If you want your audio to fill a large crowded room at a party, or you want to listen to music outdoors, you're going to want a speaker that can get pretty loud, with little compression present at maximum volume. High compression levels at max volume can affect how clean and clear audio is reproduced as you bump up the speaker's volume. Most speakers that can get quite loud tend to be larger and bulkier in size and aren't very portable. However, their larger sizes also help them produce more extended low-bass than their smaller counterparts.
We've tested over 85 speakers, and below you'll find our recommendations for the best loud Bluetooth speakers that we've tested. See our recommendations for the best speakers for parties, the best Bluetooth speakers, and the best Bluetooth speakers for bass.
The SOUNDBOKS (Gen. 3) is the loudest Bluetooth speaker we've tested. This large party speaker is battery-powered, so you can take it outdoors with you without needing to plug it into a power source. It also comes with a removable metal grille, which you can switch out for different styles and colors.
This speaker could reach an outstanding maximum volume level of 110.0dB during our testing, making it great for large, crowded parties. It has a V-shaped sound profile with its default settings enabled, meaning you can hear the deep thump and rumble in low bass, and a bright and sparkling treble, though this sounds a bit harsh at times. Its SOUNDBOKS companion app also features a graphic EQ and presets you can use to tweak its sound to your liking, and there are XLR ports you can use to connect it to an external microphone, guitar, or other instruments.
Unfortunately, there's a lot of compression present at max volume that degrades the quality of your audio when listening at louder volume levels. Also, it has disappointing directivity, resulting in a narrow-sounding soundstage. If you're looking for a speaker that can get incredibly loud, this one's the loudest we've tested.
The JBL PartyBox 310 is the best large Bluetooth speaker with RGB lights we've tested. While it isn't as large as the JBL PartyBox 710, this speaker still gets incredibly loud. It comes with RGB lights which you can customize in its companion app. It also comes with a built-in telescopic handle and wheels to help with transporting it.
In our tests, this speaker could reach a maximum volume level of up to 104.4dB while operating on battery power and could reach a maximum volume of 106.6dB while connected to a power outlet, so its sound can easily fill a large and crowded room. With its Bass Boost feature set to '1', it has a boomy sound profile overall, so you can feel the thump and punch in your music. It even features 'Mic' and 'Mic or Guitar' inputs which you can use to wire an external microphone or guitar to the speaker.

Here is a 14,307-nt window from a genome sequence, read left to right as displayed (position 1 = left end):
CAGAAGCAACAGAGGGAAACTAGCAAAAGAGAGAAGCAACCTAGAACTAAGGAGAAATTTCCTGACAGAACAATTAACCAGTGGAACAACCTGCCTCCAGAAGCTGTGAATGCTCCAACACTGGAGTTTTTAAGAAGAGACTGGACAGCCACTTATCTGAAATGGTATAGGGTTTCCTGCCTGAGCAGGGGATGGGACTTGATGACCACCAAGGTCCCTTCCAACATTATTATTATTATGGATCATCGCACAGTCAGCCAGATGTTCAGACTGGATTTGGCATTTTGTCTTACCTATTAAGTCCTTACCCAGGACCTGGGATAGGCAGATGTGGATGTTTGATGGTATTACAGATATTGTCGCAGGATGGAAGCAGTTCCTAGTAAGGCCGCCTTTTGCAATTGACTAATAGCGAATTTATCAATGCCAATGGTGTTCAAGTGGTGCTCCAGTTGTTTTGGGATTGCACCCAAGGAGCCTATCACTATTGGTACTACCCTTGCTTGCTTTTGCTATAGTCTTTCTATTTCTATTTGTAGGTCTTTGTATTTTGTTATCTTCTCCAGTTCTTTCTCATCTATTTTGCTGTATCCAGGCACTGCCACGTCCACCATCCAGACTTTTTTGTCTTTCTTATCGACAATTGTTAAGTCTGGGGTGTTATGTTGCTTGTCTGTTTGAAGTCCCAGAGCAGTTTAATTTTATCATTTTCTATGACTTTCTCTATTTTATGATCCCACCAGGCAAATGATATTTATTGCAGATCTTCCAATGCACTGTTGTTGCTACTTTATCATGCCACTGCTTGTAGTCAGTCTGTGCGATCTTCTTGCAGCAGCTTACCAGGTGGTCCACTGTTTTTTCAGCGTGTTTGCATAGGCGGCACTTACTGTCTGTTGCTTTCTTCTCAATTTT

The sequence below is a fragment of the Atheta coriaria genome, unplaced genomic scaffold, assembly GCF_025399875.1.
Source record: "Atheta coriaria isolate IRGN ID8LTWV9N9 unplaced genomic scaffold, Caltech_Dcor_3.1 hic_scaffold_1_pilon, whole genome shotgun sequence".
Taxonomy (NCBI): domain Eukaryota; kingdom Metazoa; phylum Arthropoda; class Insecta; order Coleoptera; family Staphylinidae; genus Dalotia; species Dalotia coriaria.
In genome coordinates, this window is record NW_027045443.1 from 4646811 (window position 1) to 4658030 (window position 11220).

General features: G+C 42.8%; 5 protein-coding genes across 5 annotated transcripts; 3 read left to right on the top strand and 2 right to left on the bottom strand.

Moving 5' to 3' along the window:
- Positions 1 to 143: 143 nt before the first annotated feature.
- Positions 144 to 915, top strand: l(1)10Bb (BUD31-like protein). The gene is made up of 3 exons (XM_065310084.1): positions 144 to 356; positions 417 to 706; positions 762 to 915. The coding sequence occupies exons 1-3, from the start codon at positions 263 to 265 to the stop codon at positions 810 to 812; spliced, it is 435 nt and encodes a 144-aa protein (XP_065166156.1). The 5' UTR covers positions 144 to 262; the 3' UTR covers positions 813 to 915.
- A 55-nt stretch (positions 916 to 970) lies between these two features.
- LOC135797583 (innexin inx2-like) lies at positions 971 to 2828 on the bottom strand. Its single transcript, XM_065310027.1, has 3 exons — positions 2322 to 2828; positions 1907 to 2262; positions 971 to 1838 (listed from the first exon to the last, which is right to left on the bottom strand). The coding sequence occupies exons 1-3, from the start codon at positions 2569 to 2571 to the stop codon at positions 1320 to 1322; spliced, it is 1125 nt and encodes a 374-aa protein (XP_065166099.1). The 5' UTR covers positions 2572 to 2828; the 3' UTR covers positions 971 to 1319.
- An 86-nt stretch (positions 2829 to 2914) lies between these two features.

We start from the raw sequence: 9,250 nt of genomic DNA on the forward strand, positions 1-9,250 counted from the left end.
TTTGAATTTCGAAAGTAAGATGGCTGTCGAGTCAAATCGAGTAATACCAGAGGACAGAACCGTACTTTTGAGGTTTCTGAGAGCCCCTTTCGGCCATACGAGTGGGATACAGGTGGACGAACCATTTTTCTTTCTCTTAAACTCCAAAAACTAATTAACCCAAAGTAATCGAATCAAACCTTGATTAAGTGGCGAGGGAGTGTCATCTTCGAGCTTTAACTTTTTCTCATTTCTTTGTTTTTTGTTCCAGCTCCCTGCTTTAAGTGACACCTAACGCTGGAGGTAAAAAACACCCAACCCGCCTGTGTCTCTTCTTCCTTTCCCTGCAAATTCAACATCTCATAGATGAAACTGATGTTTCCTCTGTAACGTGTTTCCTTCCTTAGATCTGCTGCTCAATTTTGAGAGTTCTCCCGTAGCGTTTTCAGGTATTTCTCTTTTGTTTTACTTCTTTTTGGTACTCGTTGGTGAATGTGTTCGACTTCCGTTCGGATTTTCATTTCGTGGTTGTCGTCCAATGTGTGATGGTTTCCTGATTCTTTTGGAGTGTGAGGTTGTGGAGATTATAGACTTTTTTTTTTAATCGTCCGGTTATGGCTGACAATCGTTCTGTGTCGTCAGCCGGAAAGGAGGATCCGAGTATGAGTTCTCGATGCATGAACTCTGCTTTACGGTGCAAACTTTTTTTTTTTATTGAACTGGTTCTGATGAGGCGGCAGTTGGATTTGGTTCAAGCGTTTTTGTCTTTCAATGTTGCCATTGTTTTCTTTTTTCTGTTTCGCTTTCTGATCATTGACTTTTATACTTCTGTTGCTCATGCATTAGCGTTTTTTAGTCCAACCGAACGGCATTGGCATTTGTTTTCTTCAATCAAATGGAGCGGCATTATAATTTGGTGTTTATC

Unfortunately, it doesn't have a graphic EQ or presets you can use to adjust its sound to better suit your preferences. There are also some compression artifacts present at max volume, meaning your audio doesn't sound as clean at louder volume levels. If you're looking for a speaker with RGB lights that can get loud, it's still a solid choice.
The best loud and customizable Bluetooth speaker we’ve tested is the Sony XP700. While its dynamics performance isn’t as good as that of the ION Pathfinder 280, this large party speaker is compatible with the Fiestable app, which allows you to access extra party features of this speaker, like an EQ, DJ effects, karaoke, and more. Its companion app, the Sony Music App, also allows you to customize its RGB lights and features a graphic EQ and presets to customize its sound.
It could reach a maximum volume level of up to 99.0dB in our tests, meaning it’s loud enough for you to bring along to your next party. Unlike the ION, it also comes with mic and mic/guitar inputs to please musicians and karaoke lovers. It has a boomy sound profile with its 'MEGA BASS' preset turned on, which adds a bit of extra bass to the mix. However, vocals and lead instruments sound honky at times, while higher-pitched vocals and instruments sound a bit dull.
Unfortunately, there's some compression present at max volume that degrades audio quality as you increase the speaker's volume. Also, despite its boomy sound profile, it still lacks some low-bass, so you can't feel the deep rumble in bass-heavy music like EDM or hip-hop. If you're looking for a customizable, feature-packed speaker that can get loud enough to bring to your next party, it's still a solid choice.
The loudest portable speaker we've tested is the Ultimate Ears HYPERBOOM. This portable speaker doesn't need to remain plugged into a power outlet since it's battery-powered and has a built-in carrying strap to help transport it. You can also take it outside with you without worrying about it getting a bit wet, thanks to its IPX4 rating for water resistance, which certifies it to withstand small splashes of water.